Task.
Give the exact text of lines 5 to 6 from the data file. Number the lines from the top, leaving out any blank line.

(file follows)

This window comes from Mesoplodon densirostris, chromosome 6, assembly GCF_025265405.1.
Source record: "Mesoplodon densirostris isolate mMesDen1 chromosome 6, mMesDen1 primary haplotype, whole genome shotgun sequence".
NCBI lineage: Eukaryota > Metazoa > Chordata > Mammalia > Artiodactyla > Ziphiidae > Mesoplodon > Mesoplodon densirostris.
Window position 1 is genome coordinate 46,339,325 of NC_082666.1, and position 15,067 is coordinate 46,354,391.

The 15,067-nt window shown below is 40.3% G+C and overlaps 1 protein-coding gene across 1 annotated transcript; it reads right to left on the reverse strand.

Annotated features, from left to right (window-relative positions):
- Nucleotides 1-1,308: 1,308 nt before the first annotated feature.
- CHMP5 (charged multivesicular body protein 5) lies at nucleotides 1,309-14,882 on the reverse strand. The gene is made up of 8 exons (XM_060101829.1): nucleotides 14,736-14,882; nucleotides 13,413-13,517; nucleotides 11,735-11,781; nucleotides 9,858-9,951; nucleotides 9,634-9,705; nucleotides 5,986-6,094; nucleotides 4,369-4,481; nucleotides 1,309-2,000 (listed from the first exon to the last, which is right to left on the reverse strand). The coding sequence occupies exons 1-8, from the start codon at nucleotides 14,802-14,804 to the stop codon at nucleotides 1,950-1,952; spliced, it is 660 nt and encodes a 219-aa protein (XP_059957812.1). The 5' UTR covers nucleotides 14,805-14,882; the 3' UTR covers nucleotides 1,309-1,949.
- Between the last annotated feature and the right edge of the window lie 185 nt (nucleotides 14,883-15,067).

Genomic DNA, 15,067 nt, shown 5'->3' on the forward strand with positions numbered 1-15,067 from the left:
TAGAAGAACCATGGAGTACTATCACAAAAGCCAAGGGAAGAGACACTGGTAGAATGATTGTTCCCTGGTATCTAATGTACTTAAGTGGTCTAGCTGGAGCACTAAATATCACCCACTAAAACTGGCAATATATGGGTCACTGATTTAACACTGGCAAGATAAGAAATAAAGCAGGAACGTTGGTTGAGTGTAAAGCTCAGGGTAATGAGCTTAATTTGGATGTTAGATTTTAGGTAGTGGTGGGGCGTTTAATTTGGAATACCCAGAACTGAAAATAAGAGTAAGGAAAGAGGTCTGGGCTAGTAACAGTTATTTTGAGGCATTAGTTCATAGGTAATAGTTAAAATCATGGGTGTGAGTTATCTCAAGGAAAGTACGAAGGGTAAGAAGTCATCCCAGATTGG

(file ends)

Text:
The 15,067-nt window shown below is 40.3% G+C and overlaps 1 protein-coding gene across 1 annotated transcript; it reads right to left on the reverse strand.

Annotated features, from left to right (window-relative positions):